# Tesla's New Alternating Motors

Date:
Friday, October 10, 1890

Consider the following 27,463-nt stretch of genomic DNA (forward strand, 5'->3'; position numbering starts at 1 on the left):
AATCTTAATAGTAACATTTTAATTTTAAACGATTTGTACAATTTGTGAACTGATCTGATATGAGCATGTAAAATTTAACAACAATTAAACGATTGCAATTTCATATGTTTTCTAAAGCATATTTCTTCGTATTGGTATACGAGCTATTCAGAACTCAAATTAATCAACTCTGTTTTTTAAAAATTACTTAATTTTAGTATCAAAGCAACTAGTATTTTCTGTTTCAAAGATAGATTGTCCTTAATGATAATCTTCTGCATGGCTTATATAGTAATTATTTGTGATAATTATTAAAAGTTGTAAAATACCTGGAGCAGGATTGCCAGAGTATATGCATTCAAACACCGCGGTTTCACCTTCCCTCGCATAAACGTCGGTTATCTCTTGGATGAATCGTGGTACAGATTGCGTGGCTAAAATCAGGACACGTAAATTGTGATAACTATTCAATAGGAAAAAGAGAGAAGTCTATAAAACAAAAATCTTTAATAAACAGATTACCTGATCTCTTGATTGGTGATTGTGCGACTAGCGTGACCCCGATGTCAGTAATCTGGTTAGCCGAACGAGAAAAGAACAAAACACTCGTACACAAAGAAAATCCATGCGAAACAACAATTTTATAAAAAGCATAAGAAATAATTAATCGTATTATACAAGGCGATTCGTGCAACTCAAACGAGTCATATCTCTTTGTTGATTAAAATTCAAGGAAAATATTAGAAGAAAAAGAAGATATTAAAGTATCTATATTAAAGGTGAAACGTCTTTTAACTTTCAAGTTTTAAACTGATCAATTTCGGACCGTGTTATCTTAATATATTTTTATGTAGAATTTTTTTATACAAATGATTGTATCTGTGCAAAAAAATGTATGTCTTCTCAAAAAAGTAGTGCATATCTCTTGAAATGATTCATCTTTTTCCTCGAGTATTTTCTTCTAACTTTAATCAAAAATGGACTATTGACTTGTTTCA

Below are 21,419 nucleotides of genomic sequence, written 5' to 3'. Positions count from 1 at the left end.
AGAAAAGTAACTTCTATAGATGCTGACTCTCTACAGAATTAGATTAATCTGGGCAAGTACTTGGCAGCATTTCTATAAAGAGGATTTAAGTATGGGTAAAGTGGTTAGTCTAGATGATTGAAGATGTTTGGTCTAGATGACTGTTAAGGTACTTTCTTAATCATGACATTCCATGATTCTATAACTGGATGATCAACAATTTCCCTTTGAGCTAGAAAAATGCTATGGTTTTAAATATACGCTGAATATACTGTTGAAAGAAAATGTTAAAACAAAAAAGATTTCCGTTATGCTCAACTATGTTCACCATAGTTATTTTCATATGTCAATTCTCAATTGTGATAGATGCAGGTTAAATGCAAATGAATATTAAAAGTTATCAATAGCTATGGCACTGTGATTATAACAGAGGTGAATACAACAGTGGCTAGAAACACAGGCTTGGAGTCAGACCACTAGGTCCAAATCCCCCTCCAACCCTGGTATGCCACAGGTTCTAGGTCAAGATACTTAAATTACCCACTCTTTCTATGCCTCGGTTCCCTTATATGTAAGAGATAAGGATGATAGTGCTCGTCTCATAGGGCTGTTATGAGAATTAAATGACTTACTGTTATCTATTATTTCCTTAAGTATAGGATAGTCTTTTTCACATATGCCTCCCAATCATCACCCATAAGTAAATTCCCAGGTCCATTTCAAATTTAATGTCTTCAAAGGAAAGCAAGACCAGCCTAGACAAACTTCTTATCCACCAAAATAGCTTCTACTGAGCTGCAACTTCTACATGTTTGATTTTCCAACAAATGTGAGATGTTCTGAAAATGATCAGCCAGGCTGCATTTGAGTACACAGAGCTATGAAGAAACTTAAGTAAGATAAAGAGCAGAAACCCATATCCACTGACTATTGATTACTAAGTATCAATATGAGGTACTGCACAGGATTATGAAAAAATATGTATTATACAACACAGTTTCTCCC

Volume:
2
Pages:
358-358
Archived Page:
Author:
Publication: